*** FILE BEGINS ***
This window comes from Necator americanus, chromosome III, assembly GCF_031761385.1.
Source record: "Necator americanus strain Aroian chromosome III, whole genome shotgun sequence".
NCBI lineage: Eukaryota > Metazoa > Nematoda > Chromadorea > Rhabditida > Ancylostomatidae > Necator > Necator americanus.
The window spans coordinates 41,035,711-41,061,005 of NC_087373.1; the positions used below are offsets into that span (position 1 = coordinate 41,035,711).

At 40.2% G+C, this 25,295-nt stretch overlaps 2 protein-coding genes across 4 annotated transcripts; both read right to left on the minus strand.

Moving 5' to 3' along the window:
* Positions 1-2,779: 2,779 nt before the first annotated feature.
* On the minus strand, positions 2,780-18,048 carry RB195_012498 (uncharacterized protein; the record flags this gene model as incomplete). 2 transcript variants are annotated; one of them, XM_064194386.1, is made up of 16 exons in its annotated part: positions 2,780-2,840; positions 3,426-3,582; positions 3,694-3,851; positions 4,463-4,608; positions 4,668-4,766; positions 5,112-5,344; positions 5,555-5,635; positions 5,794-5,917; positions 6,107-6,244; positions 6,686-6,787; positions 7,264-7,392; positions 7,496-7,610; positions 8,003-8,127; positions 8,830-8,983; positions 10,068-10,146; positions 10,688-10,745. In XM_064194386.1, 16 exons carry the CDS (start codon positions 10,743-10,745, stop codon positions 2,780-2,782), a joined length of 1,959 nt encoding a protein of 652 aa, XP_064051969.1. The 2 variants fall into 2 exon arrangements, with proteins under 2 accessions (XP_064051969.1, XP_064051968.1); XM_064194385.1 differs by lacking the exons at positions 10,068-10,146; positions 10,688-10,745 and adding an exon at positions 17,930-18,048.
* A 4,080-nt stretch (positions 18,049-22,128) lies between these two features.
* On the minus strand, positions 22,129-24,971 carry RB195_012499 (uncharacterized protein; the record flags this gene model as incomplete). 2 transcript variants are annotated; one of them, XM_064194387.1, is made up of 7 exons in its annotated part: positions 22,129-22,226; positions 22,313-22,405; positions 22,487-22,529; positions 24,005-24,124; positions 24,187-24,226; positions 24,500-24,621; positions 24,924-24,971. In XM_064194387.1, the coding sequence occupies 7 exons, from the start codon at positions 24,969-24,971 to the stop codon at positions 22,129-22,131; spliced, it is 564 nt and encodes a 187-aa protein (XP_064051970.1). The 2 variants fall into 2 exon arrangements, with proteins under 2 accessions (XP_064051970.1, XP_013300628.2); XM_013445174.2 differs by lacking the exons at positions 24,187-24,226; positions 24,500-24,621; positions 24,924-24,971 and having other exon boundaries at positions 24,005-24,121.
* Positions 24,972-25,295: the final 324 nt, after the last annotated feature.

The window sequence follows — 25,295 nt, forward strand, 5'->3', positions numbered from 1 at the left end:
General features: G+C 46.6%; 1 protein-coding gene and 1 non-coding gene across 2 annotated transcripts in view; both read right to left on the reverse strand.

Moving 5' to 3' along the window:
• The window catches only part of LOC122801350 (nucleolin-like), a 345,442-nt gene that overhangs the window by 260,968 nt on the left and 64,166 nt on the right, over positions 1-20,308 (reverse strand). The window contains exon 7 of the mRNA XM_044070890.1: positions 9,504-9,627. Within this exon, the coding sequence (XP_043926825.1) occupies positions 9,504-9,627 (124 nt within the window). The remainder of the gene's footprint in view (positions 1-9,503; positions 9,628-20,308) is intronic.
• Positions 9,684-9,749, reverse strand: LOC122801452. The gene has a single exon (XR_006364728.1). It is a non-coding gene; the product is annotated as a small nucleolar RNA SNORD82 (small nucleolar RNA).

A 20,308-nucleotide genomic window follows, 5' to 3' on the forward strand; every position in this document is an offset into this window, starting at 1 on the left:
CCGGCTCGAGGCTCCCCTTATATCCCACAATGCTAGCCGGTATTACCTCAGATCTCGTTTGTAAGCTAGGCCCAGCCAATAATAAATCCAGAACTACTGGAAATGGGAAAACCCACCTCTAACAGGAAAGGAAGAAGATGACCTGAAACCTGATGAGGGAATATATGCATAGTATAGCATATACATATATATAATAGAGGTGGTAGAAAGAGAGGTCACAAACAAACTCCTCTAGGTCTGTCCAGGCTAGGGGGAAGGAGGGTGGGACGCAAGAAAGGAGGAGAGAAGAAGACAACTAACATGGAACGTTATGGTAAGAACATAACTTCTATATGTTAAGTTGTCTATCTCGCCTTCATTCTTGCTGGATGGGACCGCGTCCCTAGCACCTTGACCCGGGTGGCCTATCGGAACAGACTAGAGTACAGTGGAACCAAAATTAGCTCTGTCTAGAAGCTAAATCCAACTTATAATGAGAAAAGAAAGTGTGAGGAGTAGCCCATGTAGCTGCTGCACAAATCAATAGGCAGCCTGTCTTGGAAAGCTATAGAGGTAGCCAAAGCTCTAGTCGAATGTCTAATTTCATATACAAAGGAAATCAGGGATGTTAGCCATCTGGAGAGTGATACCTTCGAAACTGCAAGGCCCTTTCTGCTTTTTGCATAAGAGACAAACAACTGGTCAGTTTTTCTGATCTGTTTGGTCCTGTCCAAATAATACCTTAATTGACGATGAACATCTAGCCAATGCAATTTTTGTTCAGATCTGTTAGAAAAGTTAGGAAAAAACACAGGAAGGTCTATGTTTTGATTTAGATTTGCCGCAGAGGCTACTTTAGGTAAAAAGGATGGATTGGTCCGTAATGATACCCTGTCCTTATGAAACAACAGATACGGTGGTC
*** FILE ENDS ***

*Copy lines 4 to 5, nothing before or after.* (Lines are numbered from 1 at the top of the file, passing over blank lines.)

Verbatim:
The window spans coordinates 41,035,711-41,061,005 of NC_087373.1; the positions used below are offsets into that span (position 1 = coordinate 41,035,711).

At 40.2% G+C, this 25,295-nt stretch overlaps 2 protein-coding genes across 4 annotated transcripts; both read right to left on the minus strand.